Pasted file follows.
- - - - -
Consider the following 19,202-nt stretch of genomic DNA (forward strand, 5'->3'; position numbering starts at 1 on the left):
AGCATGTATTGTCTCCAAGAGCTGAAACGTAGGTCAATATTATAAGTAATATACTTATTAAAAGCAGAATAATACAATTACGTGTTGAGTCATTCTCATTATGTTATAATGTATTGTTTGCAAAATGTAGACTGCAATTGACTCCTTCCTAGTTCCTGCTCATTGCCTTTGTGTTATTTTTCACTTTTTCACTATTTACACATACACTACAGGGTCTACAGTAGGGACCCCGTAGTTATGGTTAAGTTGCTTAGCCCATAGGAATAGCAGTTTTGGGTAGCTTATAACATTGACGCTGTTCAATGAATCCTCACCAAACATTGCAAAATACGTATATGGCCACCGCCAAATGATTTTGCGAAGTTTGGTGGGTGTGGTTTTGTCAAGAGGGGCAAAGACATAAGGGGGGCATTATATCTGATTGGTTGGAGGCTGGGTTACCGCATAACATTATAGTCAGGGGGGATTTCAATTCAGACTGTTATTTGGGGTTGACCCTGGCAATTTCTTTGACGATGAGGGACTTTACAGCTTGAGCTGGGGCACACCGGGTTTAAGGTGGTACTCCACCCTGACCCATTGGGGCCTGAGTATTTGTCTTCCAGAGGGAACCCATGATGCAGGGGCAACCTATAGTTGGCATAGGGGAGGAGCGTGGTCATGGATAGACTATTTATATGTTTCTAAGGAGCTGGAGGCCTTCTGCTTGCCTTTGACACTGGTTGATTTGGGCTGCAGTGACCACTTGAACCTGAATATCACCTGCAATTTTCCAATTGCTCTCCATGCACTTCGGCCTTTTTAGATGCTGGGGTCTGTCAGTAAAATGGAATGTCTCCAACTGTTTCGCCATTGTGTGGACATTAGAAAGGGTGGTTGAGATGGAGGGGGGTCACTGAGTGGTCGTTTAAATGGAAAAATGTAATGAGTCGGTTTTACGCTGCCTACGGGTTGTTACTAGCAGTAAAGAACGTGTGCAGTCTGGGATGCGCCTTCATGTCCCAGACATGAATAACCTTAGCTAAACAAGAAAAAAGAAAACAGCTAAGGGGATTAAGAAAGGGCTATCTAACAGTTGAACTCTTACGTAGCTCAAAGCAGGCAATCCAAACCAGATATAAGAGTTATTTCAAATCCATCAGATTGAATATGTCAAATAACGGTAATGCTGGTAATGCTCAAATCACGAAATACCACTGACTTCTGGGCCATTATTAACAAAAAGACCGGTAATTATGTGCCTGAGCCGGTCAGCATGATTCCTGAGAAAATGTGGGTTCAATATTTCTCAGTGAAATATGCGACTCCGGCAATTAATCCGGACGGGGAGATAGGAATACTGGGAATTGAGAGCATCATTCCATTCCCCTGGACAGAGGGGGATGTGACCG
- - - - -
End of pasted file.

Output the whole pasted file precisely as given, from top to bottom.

Consider the following 19,202-nt stretch of genomic DNA (forward strand, 5'->3'; position numbering starts at 1 on the left):
AGCATGTATTGTCTCCAAGAGCTGAAACGTAGGTCAATATTATAAGTAATATACTTATTAAAAGCAGAATAATACAATTACGTGTTGAGTCATTCTCATTATGTTATAATGTATTGTTTGCAAAATGTAGACTGCAATTGACTCCTTCCTAGTTCCTGCTCATTGCCTTTGTGTTATTTTTCACTTTTTCACTATTTACACATACACTACAGGGTCTACAGTAGGGACCCCGTAGTTATGGTTAAGTTGCTTAGCCCATAGGAATAGCAGTTTTGGGTAGCTTATAACATTGACGCTGTTCAATGAATCCTCACCAAACATTGCAAAATACGTATATGGCCACCGCCAAATGATTTTGCGAAGTTTGGTGGGTGTGGTTTTGTCAAGAGGGGCAAAGACATAAGGGGGGCATTATATCTGATTGGTTGGAGGCTGGGTTACCGCATAACATTATAGTCAGGGGGGATTTCAATTCAGACTGTTATTTGGGGTTGACCCTGGCAATTTCTTTGACGATGAGGGACTTTACAGCTTGAGCTGGGGCACACCGGGTTTAAGGTGGTACTCCACCCTGACCCATTGGGGCCTGAGTATTTGTCTTCCAGAGGGAACCCATGATGCAGGGGCAACCTATAGTTGGCATAGGGGAGGAGCGTGGTCATGGATAGACTATTTATATGTTTCTAAGGAGCTGGAGGCCTTCTGCTTGCCTTTGACACTGGTTGATTTGGGCTGCAGTGACCACTTGAACCTGAATATCACCTGCAATTTTCCAATTGCTCTCCATGCACTTCGGCCTTTTTAGATGCTGGGGTCTGTCAGTAAAATGGAATGTCTCCAACTGTTTCGCCATTGTGTGGACATTAGAAAGGGTGGTTGAGATGGAGGGGGGTCACTGAGTGGTCGTTTAAATGGAAAAATGTAATGAGTCGGTTTTACGCTGCCTACGGGTTGTTACTAGCAGTAAAGAACGTGTGCAGTCTGGGATGCGCCTTCATGTCCCAGACATGAATAACCTTAGCTAAACAAGAAAAAAGAAAACAGCTAAGGGGATTAAGAAAGGGCTATCTAACAGTTGAACTCTTACGTAGCTCAAAGCAGGCAATCCAAACCAGATATAAGAGTTATTTCAAATCCATCAGATTGAATATGTCAAATAACGGTAATGCTGGTAATGCTCAAATCACGAAATACCACTGACTTCTGGGCCATTATTAACAAAAAGACCGGTAATTATGTGCCTGAGCCGGTCAGCATGATTCCTGAGAAAATGTGGGTTCAATATTTCTCAGTGAAATATGCGACTCCGGCAATTAATCCGGACGGGGAGATAGGAATACTGGGAATTGAGAGCATCATTCCATTCCCCTGGACAGAGGGGGATGTGACCG